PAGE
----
The world appears to be on the threshold of another green revolution in rice production as a result of an intensive, 12-year partnership between the Chinese Academy of Agricultural Sciences in Beijing and the International Rice Research Institute in the Philippines.
Called Green Super Rice, it is the result of a project begun in 1998, involving the painstaking crossbreeding of more than 250 different potential varieties and rice hybrids, according to Dr Jauhar Ali, a senior scientist and regional project coordinator for the Development of Green Super Rice at IRRI in Los Baños, south of Manila.
The development of the process, Dr Ali said, is considered so significant that Microsoft founder Bill Gates met personally with Zhi-Kang Li who holds a dual position both with IRRI as Senior Molecular Geneticist and as Chief Scientist with the Institute of Crop Sciences at the Chinese Academy of Agricultural Sciences in Beijing and, through the Bill and Melinda Gates Foundation, presented the program with a 18 million US dollars, three-year grant to expand the benefits to Asia and Africa.
The process was developed by Zhi-Kang Li, It involves the efforts of hundreds of researchers in dozens of countries across the world, seeking to isolate the desirable traits from indigenous strains and then backcross breed them to produce hardier varieties.
Dr Ali said the method of producing the new strains of rice is as important, or perhaps even more so, than the strains of rice themselves, because it holds out the hope of a scientific method of increasing yields of other crops, making them hardier and more resistant to disease and insects and cutting the use of fertilizers and pesticides without resorting to genetic modification. Importantly, since it was developed by public institutions, it is not subject to the onerous conditions that major agri-chemical companies like Monsanto place on farmers, including the need to buy new seeds every year.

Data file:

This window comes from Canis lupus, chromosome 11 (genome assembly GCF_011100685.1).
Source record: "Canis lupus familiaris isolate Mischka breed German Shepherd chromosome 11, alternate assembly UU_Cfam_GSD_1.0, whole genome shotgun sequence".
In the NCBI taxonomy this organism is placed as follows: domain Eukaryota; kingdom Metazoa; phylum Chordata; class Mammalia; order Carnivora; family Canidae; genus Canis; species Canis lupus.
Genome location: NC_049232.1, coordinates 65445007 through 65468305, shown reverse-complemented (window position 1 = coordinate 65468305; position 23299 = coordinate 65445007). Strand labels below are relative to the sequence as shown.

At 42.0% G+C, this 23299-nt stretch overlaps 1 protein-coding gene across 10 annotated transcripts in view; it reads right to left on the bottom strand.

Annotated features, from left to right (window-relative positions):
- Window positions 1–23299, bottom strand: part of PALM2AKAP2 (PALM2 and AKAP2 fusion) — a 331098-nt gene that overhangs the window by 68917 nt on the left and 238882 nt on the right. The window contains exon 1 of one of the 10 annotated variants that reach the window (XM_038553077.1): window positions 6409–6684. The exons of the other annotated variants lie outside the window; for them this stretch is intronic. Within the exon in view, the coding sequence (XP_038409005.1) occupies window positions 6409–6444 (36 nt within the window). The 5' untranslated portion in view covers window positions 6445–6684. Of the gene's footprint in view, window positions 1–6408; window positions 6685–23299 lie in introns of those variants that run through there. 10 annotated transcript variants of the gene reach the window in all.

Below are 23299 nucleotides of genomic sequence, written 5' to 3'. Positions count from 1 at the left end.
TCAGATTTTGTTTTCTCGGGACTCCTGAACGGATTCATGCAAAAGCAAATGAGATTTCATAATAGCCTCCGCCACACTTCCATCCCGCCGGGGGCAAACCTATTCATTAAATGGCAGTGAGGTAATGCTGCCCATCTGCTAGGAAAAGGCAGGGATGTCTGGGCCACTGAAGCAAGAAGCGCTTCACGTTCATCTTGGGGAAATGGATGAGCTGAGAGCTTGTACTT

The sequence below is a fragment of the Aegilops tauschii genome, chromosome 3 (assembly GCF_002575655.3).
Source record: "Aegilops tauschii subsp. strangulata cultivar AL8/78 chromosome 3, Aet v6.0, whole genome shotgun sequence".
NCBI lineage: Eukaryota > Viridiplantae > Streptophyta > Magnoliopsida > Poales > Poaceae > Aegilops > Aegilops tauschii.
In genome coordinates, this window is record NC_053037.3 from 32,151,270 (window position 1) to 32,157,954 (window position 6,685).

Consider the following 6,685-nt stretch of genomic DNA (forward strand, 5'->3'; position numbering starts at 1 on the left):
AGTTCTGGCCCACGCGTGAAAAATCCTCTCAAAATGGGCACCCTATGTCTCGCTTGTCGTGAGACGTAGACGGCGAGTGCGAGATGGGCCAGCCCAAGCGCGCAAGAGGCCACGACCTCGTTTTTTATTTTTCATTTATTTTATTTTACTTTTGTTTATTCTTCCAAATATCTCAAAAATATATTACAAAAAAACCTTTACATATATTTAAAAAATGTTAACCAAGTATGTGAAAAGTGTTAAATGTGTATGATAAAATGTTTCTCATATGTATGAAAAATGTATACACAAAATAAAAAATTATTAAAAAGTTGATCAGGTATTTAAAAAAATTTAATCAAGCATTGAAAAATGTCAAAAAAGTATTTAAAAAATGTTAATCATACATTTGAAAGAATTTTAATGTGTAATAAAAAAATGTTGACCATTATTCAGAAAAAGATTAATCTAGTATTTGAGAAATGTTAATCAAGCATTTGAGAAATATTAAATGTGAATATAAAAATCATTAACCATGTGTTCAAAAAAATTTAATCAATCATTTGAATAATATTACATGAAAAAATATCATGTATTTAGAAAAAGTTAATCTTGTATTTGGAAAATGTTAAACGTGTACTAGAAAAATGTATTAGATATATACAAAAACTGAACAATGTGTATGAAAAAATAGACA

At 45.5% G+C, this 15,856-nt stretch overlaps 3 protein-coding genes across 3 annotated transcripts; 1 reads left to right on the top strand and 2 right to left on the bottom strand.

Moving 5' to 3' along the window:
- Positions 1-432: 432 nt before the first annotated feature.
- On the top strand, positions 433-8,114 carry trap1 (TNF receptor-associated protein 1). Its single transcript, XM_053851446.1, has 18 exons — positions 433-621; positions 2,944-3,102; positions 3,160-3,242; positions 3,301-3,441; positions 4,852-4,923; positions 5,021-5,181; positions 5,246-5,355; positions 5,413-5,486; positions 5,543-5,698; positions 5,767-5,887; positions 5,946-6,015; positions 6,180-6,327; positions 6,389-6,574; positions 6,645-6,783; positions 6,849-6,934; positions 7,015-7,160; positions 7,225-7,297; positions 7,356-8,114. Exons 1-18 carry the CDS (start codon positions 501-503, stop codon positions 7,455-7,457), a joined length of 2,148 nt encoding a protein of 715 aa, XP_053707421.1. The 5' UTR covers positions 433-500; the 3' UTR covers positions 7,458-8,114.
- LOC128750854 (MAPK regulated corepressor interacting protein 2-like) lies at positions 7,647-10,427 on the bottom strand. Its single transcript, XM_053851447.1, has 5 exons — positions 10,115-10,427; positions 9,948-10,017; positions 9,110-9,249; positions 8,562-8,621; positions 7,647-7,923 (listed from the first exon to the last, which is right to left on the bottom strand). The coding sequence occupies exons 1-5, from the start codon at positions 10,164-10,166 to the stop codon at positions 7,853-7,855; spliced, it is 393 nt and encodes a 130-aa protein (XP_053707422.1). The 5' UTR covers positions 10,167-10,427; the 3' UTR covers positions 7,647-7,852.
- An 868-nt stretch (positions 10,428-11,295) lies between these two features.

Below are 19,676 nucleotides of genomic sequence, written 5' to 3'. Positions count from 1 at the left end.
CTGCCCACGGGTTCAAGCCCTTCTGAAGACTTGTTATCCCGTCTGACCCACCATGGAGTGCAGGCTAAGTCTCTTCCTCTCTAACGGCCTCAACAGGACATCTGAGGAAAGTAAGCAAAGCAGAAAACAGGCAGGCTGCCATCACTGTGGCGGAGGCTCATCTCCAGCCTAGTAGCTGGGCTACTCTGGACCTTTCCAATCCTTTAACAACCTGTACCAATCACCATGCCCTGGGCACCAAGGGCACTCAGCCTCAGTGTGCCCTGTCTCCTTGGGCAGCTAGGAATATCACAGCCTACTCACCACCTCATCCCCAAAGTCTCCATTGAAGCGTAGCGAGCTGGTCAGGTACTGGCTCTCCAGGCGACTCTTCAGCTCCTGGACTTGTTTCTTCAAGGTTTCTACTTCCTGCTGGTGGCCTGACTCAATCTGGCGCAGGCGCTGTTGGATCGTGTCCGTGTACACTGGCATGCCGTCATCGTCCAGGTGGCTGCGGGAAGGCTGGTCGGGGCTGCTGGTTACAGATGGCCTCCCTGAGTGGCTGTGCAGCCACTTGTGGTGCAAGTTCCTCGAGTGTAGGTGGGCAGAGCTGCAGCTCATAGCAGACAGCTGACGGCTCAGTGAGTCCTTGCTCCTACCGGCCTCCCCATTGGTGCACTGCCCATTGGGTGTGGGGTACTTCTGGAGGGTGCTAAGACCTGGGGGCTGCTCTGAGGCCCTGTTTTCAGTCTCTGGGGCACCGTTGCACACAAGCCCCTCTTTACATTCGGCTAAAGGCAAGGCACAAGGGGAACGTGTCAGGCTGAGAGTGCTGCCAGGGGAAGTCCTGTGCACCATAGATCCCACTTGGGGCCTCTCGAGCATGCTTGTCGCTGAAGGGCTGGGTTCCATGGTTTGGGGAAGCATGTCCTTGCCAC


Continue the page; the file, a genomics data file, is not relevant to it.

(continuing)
The development comes at a time when food security has become a major political issue, not just in Asia but increasingly across the world as the price of commodities skyrocket. Disastrous floods in Pakistan, drought in Australia, fires and drought in Russia, all combined to spur concern that the world could be on the brink of a food crisis to rival that endured in 2007, when the price of rice shot from roughly 250 US dollars to 1,100 USD per ton before falling back to hover around 500 USD today.
Imbalances in the demand-supply chain and hoarding by national governments have forced the World Food Program to initiate a number of emergency projects to continue the delivery of food to the world’s poor. Rice in particular faces problems from climate change.
It has been a long, hard slog to come out with the concept of Green Super Rice, Dr Ali said. It started in 1998 with the launch of an international rice molecular breeding program originally involving more than 18 countries and 36 institutions. However, there was no funding to continue the program and it ultimately died out in all of the countries and institutions except for IRRI and the Chinese Academy.
Green Super Rice does not involve genetic modification. Instead, it involves taking hundreds of donor cultivars from dozens of different countries, identifying significant variations in plant response to drought, global warming and other problems, and backcross breeding – painstakingly crossing a hybrid with one of its parents or with a plant genetically like one of its parents, then screening the backcross bulk populations.